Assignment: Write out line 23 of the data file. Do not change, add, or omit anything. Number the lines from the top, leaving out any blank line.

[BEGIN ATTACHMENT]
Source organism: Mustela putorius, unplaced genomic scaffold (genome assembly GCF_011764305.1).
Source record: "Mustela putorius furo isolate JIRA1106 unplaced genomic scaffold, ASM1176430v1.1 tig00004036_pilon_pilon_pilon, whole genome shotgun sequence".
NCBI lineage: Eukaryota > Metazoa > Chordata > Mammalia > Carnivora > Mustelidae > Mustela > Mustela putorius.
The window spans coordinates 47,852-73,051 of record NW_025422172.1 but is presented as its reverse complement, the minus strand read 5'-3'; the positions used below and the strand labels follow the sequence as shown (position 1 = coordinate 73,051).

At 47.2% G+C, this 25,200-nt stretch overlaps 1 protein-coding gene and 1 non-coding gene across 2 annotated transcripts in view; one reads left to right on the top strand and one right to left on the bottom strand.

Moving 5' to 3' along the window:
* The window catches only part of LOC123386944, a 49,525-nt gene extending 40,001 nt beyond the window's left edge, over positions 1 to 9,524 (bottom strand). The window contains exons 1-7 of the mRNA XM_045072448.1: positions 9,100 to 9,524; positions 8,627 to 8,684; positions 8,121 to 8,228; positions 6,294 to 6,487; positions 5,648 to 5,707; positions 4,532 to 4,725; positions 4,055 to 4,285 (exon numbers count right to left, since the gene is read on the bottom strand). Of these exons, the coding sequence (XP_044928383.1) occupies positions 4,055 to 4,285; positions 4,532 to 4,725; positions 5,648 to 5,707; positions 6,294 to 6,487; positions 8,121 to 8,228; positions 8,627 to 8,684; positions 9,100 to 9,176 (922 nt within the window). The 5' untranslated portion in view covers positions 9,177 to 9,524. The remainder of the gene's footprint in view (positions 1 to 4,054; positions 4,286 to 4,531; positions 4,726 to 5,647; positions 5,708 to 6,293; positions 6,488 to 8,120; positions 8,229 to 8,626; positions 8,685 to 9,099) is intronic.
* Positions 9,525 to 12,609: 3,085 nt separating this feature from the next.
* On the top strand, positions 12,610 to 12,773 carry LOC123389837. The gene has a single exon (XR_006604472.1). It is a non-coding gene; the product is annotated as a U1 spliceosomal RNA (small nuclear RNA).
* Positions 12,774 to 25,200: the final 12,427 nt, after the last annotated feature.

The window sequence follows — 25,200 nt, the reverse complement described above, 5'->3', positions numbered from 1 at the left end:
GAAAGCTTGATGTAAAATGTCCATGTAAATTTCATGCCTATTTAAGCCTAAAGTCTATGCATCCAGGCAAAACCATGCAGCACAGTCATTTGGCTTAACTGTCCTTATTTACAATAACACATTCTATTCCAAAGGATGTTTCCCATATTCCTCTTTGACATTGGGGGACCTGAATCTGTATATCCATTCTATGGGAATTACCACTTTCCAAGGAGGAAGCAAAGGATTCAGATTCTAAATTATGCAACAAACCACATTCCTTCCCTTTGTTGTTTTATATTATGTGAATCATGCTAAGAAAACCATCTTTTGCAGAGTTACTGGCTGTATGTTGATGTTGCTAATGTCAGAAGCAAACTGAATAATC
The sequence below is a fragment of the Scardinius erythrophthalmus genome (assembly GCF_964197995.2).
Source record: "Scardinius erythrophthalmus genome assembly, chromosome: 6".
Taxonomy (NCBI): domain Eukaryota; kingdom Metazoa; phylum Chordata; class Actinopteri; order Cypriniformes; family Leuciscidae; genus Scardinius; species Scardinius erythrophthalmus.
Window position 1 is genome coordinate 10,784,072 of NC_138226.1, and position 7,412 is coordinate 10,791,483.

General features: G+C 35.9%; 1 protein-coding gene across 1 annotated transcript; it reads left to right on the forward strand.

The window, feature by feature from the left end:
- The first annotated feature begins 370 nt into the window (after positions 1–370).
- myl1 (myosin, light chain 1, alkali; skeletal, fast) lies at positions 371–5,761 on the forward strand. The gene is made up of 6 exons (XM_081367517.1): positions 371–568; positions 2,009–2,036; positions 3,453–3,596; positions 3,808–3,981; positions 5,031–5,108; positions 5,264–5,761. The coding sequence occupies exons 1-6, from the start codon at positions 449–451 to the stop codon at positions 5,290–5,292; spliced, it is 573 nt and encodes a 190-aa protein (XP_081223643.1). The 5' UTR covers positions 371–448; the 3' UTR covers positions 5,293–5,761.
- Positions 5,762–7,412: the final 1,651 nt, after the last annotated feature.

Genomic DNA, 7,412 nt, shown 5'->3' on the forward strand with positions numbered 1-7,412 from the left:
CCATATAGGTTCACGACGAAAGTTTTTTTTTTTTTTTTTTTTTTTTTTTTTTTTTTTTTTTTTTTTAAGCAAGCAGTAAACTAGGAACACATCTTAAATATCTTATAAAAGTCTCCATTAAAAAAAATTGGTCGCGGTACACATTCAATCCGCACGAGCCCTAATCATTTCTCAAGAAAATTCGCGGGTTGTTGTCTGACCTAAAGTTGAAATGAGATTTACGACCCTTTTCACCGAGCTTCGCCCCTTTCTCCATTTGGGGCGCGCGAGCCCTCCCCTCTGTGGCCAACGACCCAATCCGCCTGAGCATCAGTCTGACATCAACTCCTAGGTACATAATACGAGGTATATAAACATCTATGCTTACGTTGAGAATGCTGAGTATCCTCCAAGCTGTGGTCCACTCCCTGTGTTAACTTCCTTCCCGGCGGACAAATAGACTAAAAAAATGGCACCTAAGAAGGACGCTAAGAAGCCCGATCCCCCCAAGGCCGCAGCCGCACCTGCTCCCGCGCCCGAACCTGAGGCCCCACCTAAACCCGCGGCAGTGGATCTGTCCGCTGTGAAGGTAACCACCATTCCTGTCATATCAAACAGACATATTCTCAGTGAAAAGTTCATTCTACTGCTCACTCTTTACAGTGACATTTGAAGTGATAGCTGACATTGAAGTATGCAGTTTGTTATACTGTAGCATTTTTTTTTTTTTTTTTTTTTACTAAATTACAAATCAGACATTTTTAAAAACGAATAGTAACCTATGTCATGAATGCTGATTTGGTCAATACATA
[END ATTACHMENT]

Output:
CCATATAGGTTCACGACGAAAGTTTTTTTTTTTTTTTTTTTTTTTTTTTTTTTTTTTTTTTTTTTTAAGCAAGCAGTAAACTAGGAACACATCTTAAATATCTTATAAAAGTCTCCATTAAAAAAAATTGGTCGCGGTACACATTCAATCCGCACGAGCCCTAATCATTTCTCAAGAAAATTCGCGGGTTGTTGTCTGACCTAAAGTTGAAATGAGATTTACGACCCTTTTCACCGAGCTTCGCCCCTTTCTCCATTTGGGGCGCGCGAGCCCTCCCCTCTGTGGCCAACGACCCAATCCGCCTGAGCATCAGTCTGACATCAACTCCTAGGTACATAATACGAGGTATATAAACATCTATGCTTACGTTGAGAATGCTGAGTATCCTCCAAGCTGTGGTCCACTCCCTGTGTTAACTTCCTTCCCGGCGGACAAATAGACTAAAAAAATGGCACCTAAGAAGGACGCTAAGAAGCCCGATCCCCCCAAGGCCGCAGCCGCACCTGCTCCCGCGCCCGAACCTGAGGCCCCACCTAAACCCGCGGCAGTGGATCTGTCCGCTGTGAAGGTAACCACCATTCCTGTCATATCAAACAGACATATTCTCAGTGAAAAGTTCATTCTACTGCTCACTCTTTACAGTGACATTTGAAGTGATAGCTGACATTGAAGTATGCAGTTTGTTATACTGTAGCATTTTTTTTTTTTTTTTTTTTTACTAAATTACAAATCAGACATTTTTAAAAACGAATAGTAACCTATGTCATGAATGCTGATTTGGTCAATACATA